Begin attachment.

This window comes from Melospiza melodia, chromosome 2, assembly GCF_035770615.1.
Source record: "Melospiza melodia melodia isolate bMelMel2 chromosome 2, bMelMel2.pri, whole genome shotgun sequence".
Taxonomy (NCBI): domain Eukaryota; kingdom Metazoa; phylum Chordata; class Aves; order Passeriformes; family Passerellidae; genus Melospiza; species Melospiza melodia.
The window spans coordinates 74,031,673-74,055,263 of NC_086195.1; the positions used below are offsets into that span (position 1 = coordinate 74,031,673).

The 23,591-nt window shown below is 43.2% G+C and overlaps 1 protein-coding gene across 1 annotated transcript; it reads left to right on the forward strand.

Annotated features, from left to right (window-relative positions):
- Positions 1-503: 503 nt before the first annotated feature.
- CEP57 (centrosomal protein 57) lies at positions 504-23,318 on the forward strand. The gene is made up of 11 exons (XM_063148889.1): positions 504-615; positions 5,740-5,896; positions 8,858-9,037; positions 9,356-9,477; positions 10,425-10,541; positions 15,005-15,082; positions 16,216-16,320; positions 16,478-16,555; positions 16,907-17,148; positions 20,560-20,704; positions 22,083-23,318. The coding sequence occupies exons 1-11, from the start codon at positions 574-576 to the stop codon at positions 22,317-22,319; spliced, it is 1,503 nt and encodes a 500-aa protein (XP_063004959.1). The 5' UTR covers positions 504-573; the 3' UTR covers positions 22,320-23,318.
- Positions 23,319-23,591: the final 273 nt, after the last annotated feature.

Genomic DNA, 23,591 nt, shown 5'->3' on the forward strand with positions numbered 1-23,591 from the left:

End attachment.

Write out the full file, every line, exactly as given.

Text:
This window comes from Melospiza melodia, chromosome 2, assembly GCF_035770615.1.
Source record: "Melospiza melodia melodia isolate bMelMel2 chromosome 2, bMelMel2.pri, whole genome shotgun sequence".
Taxonomy (NCBI): domain Eukaryota; kingdom Metazoa; phylum Chordata; class Aves; order Passeriformes; family Passerellidae; genus Melospiza; species Melospiza melodia.
The window spans coordinates 74,031,673-74,055,263 of NC_086195.1; the positions used below are offsets into that span (position 1 = coordinate 74,031,673).

The 23,591-nt window shown below is 43.2% G+C and overlaps 1 protein-coding gene across 1 annotated transcript; it reads left to right on the forward strand.

Annotated features, from left to right (window-relative positions):
- Positions 1-503: 503 nt before the first annotated feature.
- CEP57 (centrosomal protein 57) lies at positions 504-23,318 on the forward strand. The gene is made up of 11 exons (XM_063148889.1): positions 504-615; positions 5,740-5,896; positions 8,858-9,037; positions 9,356-9,477; positions 10,425-10,541; positions 15,005-15,082; positions 16,216-16,320; positions 16,478-16,555; positions 16,907-17,148; positions 20,560-20,704; positions 22,083-23,318. The coding sequence occupies exons 1-11, from the start codon at positions 574-576 to the stop codon at positions 22,317-22,319; spliced, it is 1,503 nt and encodes a 500-aa protein (XP_063004959.1). The 5' UTR covers positions 504-573; the 3' UTR covers positions 22,320-23,318.
- Positions 23,319-23,591: the final 273 nt, after the last annotated feature.

Genomic DNA, 23,591 nt, shown 5'->3' on the forward strand with positions numbered 1-23,591 from the left: